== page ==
So much for that “collective spirit” Christine Ahn is so fond of talking about:
In January and February at neighborhood meetings, participants from many regions spoke out and threw objects at the chiefs who said the currency reform has been successful and that people should show devotion to the party. Since the currency reform, many people have become homeless; and for that, they took their frustrations out on the neighborhood chiefs who are the mouth-piece of the government.
Such incidents were unheard of prior to the currency reform. If it did happen, the “rebel” would be prosecuted and punished. However, due to the currency remain silent. Such incidents are seen as the beginning process of widespread anti-government sentiments. People’s outward expression gains more strength because Kim Jong-Il acknowledged the failure of the currency reform. [Open News]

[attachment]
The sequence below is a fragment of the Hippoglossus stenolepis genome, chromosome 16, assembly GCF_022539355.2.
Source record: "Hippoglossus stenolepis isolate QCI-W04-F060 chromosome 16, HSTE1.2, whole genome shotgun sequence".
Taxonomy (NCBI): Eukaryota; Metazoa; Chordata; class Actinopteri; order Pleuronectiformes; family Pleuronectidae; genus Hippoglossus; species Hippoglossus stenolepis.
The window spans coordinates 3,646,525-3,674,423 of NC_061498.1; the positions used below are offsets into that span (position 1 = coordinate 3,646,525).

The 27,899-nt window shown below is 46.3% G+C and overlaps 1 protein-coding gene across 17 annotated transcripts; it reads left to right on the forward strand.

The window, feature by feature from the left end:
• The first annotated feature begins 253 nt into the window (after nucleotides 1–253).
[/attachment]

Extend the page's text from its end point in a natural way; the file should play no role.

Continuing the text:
Just add cell phones, hope, and guns. Surely in a place where domestic institutions are so oppressive and international institutions are so ineffective, no human right is so fundamental to securing the others as the right to bear arms. And in a place where “peace” is so deadly to so many, it would be difficult to argue that a revolution to destroy that oppressive system would increase the net suffering of the people.
If you’re a Wall Street Journal subscriber, here’s a link to a story on an apparent official North Korean acknowledgment that The Great Confiscation was a failure.
Open News thinks that the dismissal of financial official Park Nam Ki means that the military is winning a power struggle. Always bet on the guys with guns.